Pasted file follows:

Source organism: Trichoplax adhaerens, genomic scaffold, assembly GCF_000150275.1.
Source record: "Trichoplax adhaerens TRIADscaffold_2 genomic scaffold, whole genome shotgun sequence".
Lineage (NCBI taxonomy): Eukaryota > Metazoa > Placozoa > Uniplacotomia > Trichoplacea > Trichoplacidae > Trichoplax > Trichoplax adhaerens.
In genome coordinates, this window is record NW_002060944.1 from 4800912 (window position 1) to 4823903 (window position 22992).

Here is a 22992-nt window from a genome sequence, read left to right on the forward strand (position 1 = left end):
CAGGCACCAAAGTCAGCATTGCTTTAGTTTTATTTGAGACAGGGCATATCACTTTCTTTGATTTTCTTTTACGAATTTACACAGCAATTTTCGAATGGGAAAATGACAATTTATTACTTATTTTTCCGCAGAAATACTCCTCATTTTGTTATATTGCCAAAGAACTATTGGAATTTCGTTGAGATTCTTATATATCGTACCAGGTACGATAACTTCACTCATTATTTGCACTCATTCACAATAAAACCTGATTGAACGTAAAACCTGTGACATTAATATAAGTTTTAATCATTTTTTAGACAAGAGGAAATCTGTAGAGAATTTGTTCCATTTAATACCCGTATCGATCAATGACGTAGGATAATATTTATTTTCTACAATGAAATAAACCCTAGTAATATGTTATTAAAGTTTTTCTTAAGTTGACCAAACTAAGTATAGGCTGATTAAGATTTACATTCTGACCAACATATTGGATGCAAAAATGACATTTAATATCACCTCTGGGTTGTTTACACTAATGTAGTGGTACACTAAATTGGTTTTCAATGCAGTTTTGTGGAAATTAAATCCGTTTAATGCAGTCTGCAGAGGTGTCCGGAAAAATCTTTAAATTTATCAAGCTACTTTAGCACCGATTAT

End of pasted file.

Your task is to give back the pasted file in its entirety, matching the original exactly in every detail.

Source organism: Trichoplax adhaerens, genomic scaffold, assembly GCF_000150275.1.
Source record: "Trichoplax adhaerens TRIADscaffold_2 genomic scaffold, whole genome shotgun sequence".
Lineage (NCBI taxonomy): Eukaryota > Metazoa > Placozoa > Uniplacotomia > Trichoplacea > Trichoplacidae > Trichoplax > Trichoplax adhaerens.
In genome coordinates, this window is record NW_002060944.1 from 4800912 (window position 1) to 4823903 (window position 22992).

Here is a 22992-nt window from a genome sequence, read left to right on the forward strand (position 1 = left end):
CAGGCACCAAAGTCAGCATTGCTTTAGTTTTATTTGAGACAGGGCATATCACTTTCTTTGATTTTCTTTTACGAATTTACACAGCAATTTTCGAATGGGAAAATGACAATTTATTACTTATTTTTCCGCAGAAATACTCCTCATTTTGTTATATTGCCAAAGAACTATTGGAATTTCGTTGAGATTCTTATATATCGTACCAGGTACGATAACTTCACTCATTATTTGCACTCATTCACAATAAAACCTGATTGAACGTAAAACCTGTGACATTAATATAAGTTTTAATCATTTTTTAGACAAGAGGAAATCTGTAGAGAATTTGTTCCATTTAATACCCGTATCGATCAATGACGTAGGATAATATTTATTTTCTACAATGAAATAAACCCTAGTAATATGTTATTAAAGTTTTTCTTAAGTTGACCAAACTAAGTATAGGCTGATTAAGATTTACATTCTGACCAACATATTGGATGCAAAAATGACATTTAATATCACCTCTGGGTTGTTTACACTAATGTAGTGGTACACTAAATTGGTTTTCAATGCAGTTTTGTGGAAATTAAATCCGTTTAATGCAGTCTGCAGAGGTGTCCGGAAAAATCTTTAAATTTATCAAGCTACTTTAGCACCGATTAT